Baharul Islam, J.
1. These two revisions involve the interpretation of Sub-article (5) of Article 227 of the Constitution of India and this common judgment of ours will dispose of both of them.
2. Criminal Revision No. 191/75 arises out of a proceeding under Section 145 of the Cr. P.C., 1973 hereinafter 'the Cr P.C. in which possession was declared in favour of the opposite parties. The petitioner then filed an application in revision before the Sessions Judge under Section 397(1) of Cr. P.C. The application was rejected. The petitioner then filed this application before this Court. It came up for hearing before one of us (Islam J.) sitting singly. When the petitioner was confronted with Sub-section (3) of Sec-397 of the Cr. P.C. which bars a second application in revision by the same person, counsel for the petitioner submitted that he has filed the application also under Article 227 of the
Constitution, and that the case required interpretation of Sub-article (5) of Article 227 of the Constitution. Whereupon the petition was referred to a Division Bench.
3. Criminal Revision No. 170/78 arises out of a proceeding under Section 133 of the Cr. P.C. in which an order was passed against the petitioner. The petitioner moved the Sessions Judge who rejected the application in revision. He then moved this Court in revision. Facing with the hurdle of Sub-section (3) of Section 397, counsel for the petitioner submitted that the application was also made under Article 227 of the Constitution and the matter needed interpretation of Sub-article (5) of Article 227 of the Constitution, where upon the petition was referred to a Division Bench.
4. The only point that falls for our consideration is whether when an application in revision by a party before the Sessions Judge fails, the same party is entitled to make an application under Article 227 of the Constitution challenging the impugned order of the Magistrate. As stated earlier, the references were made on the ground that they needed interpretation of Sub-article (5) of Article 227. We need not ourselves examine and interprete this Sub-article, as in the meantime, their Lordships of the Supreme Court have already authoritatively interpreted the scope of Sub-article (5) of Article 227 in the case of Jagir Singh v. Ranbir
Singh reported in : 1979CriLJ318 . in which their Lordships have observed:
If the revision application to the High Court could not be maintained under the provisions of the Cr. P.C. could the order of the High Court be sustained under Article 227 of the Constitution, as now suggested by the respondent?.... The power under Article 227 is a discretionary power and it is difficult to attribute to the order of the High Court such a source of power when the High Court itself did not, in terms, purport to exercise any such discretionary power. In the second place the power of judicial superintendence under Article 227 could only be exercised, sparingly, to keep subordinate Courts and Tribunals within the bounds of their authority and not to correct mere errors. Where the statute banned the exercise of revisional powers by the High Court, it would indeed require very exceptional circumstances to warrant interference under Article 227 of the Constitution, since the power of superintendence was not meant to circumvent statutory law. In the third place it was doubtful ii the High Court could exercise any power of judicial superintendence on the date of its order as the Constitution 42nd Amendment Act had by then been passed, By the 42nd Amendment Act Clause (5) was added in Article 227 of the Constitution and it says, 'Nothing in this article shall be construed as giving to a High Court any jurisdiction to question any judgment of any inferior Court which is not otherwise subject to appeal or revision'. Clause (5) of Article 227 introduced by the 42nd Amendment Act is a verbatim reproduction of Sub-section (2) of Section 224 of the Government of India Act, 1935 which it was held, conferred powers of administrative superintendence only and not the power of judicial superintendence. In the present case the revision application was, however, filed before the passing of the 42nd Amendment Act it was, therefore, urged by the learned Counsel for the respondent that the High Court could exercise the power of superintendence possessed by it before the 42nd Amendment. We have serious doubts. Article 227, before the 42nd Amendment, gave no right to any party. An application invoking the High Court's power of superintendence did not create any vested right in the suitor. There could, therefore, be no question of any vested right being taken away or not being taken away by the amendment. It was just a question whether the High Court possessed the power of superintendence on the date of the High Court's order. There is no dispute that it did not.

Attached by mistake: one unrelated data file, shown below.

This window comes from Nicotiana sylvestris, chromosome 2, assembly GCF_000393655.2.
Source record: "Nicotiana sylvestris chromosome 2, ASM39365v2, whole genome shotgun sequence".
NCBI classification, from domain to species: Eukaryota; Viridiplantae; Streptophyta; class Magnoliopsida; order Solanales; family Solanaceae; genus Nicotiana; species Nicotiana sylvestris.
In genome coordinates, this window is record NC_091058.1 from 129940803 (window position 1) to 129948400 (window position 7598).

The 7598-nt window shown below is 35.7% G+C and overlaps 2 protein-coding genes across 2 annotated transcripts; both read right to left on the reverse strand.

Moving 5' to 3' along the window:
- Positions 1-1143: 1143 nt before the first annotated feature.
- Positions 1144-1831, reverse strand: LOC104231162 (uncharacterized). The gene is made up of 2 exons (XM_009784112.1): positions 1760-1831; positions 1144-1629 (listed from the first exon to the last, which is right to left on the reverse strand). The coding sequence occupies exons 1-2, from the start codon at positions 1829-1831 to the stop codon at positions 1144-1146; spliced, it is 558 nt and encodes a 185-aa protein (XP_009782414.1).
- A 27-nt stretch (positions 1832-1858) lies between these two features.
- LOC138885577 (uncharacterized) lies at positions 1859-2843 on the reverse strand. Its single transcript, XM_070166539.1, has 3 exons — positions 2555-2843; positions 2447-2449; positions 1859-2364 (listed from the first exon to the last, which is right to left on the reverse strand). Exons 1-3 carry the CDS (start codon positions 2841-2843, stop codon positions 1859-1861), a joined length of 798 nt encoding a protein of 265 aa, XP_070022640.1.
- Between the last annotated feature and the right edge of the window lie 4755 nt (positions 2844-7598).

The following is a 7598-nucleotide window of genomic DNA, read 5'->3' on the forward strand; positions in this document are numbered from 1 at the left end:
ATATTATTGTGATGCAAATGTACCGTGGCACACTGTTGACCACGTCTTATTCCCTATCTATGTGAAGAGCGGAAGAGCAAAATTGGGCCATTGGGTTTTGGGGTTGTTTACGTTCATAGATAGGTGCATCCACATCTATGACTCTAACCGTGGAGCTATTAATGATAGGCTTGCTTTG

5. Mr. A. C. Bora, learned Counsel appearing for the petitioner in Criminal Revision 191/75, submits that his case won't be affected by the provision of Article 227(5) of the Constitution as the application was filed before this Court before 42nd Amendment by which sub-Art, (5) was incorporated in the Constitution. The contention of Mr. Bora is also answered by the Supreme Court in the decision referred to above.
6. In our opinion these two cases are covered by the decision of the Supreme Court reported in : 1979CriLJ318 . We hold that party who files a revision under Section 397 Cr. P.C. but fails, cannot move the High Court under Article 227 of the Constitution.
7. In the result these applications are rejected. The Rules are discharged.